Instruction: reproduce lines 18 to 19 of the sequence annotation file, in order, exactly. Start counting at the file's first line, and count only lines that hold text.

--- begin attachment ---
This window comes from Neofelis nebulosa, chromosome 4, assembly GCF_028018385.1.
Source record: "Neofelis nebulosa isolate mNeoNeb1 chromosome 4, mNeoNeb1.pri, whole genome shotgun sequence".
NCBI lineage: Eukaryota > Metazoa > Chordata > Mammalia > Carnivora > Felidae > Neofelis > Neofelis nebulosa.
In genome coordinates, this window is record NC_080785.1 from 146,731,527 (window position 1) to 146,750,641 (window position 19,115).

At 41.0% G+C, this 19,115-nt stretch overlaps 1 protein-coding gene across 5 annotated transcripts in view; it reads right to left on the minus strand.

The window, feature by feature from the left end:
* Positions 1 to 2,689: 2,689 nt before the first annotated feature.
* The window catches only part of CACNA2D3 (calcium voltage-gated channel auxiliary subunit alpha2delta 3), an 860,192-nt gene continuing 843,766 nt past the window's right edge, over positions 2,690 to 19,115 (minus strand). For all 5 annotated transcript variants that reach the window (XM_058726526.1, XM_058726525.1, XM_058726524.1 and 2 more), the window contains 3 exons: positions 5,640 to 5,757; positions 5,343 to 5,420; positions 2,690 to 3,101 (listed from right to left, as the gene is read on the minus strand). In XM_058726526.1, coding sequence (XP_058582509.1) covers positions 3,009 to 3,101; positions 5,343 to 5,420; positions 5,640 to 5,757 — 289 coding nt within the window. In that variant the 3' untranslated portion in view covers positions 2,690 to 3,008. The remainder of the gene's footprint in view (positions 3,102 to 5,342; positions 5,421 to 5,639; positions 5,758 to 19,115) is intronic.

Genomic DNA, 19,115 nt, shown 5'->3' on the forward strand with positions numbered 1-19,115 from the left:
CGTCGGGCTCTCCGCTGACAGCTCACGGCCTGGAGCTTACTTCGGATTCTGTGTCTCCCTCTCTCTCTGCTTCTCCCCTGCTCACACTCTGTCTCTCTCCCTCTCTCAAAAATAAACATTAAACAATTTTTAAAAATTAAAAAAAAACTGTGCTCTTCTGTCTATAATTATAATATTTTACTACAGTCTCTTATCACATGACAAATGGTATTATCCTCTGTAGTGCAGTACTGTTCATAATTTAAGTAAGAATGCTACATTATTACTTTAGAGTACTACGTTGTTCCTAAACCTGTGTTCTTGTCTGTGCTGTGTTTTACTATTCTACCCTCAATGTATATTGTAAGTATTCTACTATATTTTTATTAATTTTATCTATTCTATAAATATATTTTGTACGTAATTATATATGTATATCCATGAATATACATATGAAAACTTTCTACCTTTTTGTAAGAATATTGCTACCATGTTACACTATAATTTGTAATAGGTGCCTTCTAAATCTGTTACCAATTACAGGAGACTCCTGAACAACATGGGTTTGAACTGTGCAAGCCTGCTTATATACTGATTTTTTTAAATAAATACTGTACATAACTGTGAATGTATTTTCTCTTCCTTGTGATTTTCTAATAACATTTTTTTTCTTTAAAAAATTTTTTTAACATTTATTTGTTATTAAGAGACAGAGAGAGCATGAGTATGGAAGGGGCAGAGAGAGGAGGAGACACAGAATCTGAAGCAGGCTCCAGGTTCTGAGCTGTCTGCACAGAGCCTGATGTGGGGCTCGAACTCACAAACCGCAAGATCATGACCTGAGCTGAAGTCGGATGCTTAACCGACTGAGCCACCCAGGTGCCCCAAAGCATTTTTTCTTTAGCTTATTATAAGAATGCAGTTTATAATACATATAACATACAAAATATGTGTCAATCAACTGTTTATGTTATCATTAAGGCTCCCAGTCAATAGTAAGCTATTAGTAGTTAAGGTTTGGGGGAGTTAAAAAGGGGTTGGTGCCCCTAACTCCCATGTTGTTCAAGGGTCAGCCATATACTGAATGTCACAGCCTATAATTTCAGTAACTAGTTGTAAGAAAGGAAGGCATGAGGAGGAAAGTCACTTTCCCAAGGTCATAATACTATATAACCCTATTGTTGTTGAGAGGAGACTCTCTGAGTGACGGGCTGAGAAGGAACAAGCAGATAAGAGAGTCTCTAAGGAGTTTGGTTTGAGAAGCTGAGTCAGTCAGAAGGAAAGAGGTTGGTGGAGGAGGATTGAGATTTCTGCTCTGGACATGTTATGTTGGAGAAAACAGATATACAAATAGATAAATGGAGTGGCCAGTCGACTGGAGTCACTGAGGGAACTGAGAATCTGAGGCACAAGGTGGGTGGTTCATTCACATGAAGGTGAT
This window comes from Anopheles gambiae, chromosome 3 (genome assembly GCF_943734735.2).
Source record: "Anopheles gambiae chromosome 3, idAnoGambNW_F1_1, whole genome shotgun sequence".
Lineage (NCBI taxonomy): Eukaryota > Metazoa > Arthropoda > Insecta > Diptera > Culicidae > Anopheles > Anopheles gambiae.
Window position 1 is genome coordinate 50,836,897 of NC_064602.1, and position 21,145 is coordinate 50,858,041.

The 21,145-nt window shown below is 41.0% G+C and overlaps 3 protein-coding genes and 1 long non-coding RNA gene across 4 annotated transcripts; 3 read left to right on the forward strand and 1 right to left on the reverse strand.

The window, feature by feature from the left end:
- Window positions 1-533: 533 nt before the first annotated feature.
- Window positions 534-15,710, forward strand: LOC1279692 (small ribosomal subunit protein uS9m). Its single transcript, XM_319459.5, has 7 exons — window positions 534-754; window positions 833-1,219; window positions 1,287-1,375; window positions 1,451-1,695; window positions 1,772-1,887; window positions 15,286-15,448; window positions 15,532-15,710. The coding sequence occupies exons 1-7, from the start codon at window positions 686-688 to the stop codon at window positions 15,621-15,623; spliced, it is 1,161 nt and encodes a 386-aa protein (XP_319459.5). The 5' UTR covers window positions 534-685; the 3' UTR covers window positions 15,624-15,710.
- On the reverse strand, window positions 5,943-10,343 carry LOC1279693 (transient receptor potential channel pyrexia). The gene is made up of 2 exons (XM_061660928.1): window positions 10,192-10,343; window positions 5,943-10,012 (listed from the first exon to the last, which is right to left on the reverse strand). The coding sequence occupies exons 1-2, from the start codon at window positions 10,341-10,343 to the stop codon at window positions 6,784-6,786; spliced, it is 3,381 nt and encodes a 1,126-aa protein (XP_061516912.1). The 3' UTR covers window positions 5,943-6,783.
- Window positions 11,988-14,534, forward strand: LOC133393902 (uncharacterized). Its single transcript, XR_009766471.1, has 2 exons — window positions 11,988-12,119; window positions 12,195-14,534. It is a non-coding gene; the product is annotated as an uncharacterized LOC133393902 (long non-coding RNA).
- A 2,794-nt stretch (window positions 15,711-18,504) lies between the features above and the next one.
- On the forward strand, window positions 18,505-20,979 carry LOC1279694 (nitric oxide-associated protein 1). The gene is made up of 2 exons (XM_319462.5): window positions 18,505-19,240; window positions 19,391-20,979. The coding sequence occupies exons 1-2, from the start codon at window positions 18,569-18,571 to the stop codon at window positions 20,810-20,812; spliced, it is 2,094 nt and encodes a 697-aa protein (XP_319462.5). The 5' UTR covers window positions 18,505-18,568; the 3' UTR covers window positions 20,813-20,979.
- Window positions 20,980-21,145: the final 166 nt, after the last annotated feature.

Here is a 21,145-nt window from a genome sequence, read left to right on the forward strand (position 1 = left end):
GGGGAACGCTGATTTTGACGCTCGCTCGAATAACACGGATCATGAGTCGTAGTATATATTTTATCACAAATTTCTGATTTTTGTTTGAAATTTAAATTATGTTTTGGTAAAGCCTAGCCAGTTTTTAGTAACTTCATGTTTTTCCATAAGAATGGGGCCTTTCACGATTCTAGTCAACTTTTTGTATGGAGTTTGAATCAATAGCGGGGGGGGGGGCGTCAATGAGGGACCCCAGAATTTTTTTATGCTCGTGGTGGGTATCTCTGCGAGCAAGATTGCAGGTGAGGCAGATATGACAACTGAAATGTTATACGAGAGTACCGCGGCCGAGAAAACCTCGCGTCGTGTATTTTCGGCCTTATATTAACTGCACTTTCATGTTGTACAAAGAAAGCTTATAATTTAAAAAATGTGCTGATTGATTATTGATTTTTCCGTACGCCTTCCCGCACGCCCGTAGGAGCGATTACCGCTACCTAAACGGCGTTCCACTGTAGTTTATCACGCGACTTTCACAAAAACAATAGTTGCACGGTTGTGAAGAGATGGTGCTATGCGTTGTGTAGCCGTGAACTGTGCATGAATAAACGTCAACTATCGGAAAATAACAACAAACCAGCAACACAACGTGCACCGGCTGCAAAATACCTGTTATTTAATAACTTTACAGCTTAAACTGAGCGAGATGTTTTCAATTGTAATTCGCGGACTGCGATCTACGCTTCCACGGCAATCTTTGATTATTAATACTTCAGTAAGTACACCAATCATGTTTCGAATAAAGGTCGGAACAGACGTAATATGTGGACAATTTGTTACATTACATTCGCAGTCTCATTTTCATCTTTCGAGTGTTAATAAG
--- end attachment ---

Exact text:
- Window positions 534-15,710, forward strand: LOC1279692 (small ribosomal subunit protein uS9m). Its single transcript, XM_319459.5, has 7 exons — window positions 534-754; window positions 833-1,219; window positions 1,287-1,375; window positions 1,451-1,695; window positions 1,772-1,887; window positions 15,286-15,448; window positions 15,532-15,710. The coding sequence occupies exons 1-7, from the start codon at window positions 686-688 to the stop codon at window positions 15,621-15,623; spliced, it is 1,161 nt and encodes a 386-aa protein (XP_319459.5). The 5' UTR covers window positions 534-685; the 3' UTR covers window positions 15,624-15,710.
- On the reverse strand, window positions 5,943-10,343 carry LOC1279693 (transient receptor potential channel pyrexia). The gene is made up of 2 exons (XM_061660928.1): window positions 10,192-10,343; window positions 5,943-10,012 (listed from the first exon to the last, which is right to left on the reverse strand). The coding sequence occupies exons 1-2, from the start codon at window positions 10,341-10,343 to the stop codon at window positions 6,784-6,786; spliced, it is 3,381 nt and encodes a 1,126-aa protein (XP_061516912.1). The 3' UTR covers window positions 5,943-6,783.